589 inpatients who were at the Yokufukai Geriatric Hospital during the 20 year period from January 1962 to December 1981, and whose death causes were confirmed on autopsy were divided into groups according to their glucose tolerance. After comparing their causes of death, we concluded as follows. (1) Independent of glucose tolerance ability, infections accounted for about the half of the death causes, followed by macroangiopathy and cancer. Ischemic heart disease (IHD) was most frequently seen in diabetic persons (type D), its rate being 4.8 times as high as that in normal patients (type N) and 1.6 times as high as that in borderline cases (type B). The rate of cerebral hemorrhage was significantly lower in type D than in type B. (2) The 20 years were divided into two periods: the first ten years and the second ten years. Infections gave rise to the highest mortality in type D during both the first period and the second period. The first period was characterized by the facts that the death rate due to tuberculosis in type D was significantly high (compared with type B), and the death rate due to cerebral hemorrhage in type D was significantly low (compared with type B). In the second period, the mortality due to urinary tract infection in type D was 2.3 times as high as that in type N and 3.3 times as high as that in type B. The mortality due to IHD in type D was 6.2 times as high as that in type N and 1.8 times as high as that in type B. A comparison of death causes between the first and second periods revealed that, in type D, total infections tended to be lower in the second period (although urinary tract infections were nearly 6 times as frequent), and macroangiopathy and cancers tended to be more prevalent. The mean age of death was found to be significantly prolonged in the second ten years: by 2.1 years in type B, and by 4.3 years in type D. (3) The subjects were grouped on the basis of the age at which the glucose tolerance test was carried out: those under 75 years (in the early stage of senescence); and those 75 years or older (in the late stage of senescence). In the early stage of senescence, the mortality due to IHD was significantly higher in type D than types N and B. However, in the late stage of senescence, no prominent difference was noted among the three types. The mortality due to cerebral hemorrhage was lower in type D than in type B in both stages of senescence, significantly so in the later stage. The death rate due to infections was significantly higher in type D than in types N and B, during the late stage of sensecence. In particular, urinary tract infections gave rise to a high mortality rate: 2.3 times that in type N, and approximately twice that in type B. These findings revealed that the death causes of persons having abnormal glucose tolerance in the 1960s differed from those in the 1970s, and that the age of death was significantly prolonged in the 1970s. In light of the evidence that the death causes and the degree of risk for diseases varied according to the age at which glucose tolerance ability became impaired, we suggest that diseases of persons 60 years of age and over should be discussed only after such persons are divided into two groups (demarcated at about 75 years).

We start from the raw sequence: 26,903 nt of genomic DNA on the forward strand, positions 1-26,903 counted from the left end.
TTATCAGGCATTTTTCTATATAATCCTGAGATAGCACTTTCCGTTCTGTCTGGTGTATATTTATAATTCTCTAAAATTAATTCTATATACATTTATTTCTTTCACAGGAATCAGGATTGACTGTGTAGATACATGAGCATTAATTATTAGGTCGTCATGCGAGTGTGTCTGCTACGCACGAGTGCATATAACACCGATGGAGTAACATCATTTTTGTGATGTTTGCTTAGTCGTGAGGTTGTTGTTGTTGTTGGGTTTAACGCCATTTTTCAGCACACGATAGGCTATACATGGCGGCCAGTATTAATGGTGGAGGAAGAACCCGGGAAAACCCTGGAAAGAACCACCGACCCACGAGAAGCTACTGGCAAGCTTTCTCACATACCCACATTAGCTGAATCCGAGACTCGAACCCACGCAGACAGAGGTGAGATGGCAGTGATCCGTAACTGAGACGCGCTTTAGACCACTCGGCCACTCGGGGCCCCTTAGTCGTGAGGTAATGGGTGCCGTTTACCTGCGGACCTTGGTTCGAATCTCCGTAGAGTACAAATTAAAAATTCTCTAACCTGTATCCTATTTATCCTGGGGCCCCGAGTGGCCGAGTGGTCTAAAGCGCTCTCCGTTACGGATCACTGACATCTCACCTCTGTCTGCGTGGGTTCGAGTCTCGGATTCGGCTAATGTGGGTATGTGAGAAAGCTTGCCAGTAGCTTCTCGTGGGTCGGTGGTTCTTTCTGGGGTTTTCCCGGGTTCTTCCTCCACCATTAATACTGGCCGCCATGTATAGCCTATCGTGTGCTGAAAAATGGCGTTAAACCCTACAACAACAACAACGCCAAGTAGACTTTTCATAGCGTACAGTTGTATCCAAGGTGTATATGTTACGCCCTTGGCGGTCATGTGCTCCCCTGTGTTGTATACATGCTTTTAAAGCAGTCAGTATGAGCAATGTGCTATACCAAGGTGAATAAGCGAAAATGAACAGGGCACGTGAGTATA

In healthy middle-aged persons (60) of both sexes, changes in dietary and other health-index factors were followed up for 8 years 1974-1981. Of these factors were selected arteriosclerosis-risk factors including blood pressure, relative weight, serum total cholestrol levels, β-lipoprotein (β-Lipo), etc, and fibrinogen (Fbg), GOT, GPT, LDH and alkaline phosphatase (Alk-P); the factors were evaluated for changes with age in each person and each sex. 1) Changes with age were observed for the factors: Fbg, LDH, GOT, GPT, relative weight (in both sexes), Alk-P (only in male) and β-Lipo (only in female). 2) Fbg decreased in both males and females with age. The decrease in Fbg with age observed in our study was not consistent with other reports within the age range examined. 3) LDH, GOT, GPT increased in both sexes with age. Thus, we speculated that the phenomena was due to the decrease in functional activity of the liver. Alk-P levels were lowerd in males and β-Lipo levels significantly elevated in females with age, although the changes varied from case to case. Blood pressure and serum total cholesterol levels changed with age in some but not most of the cases. In conclusion, the levels of plasma fibrinogen and liver function tests changed with age, but there was little variation on the risk factors of arteriosclerosis. This seems to be due to the fact the subjects themselves were affected by the long-term survey, by being more concerned about the prevention of gerontological disease and their health.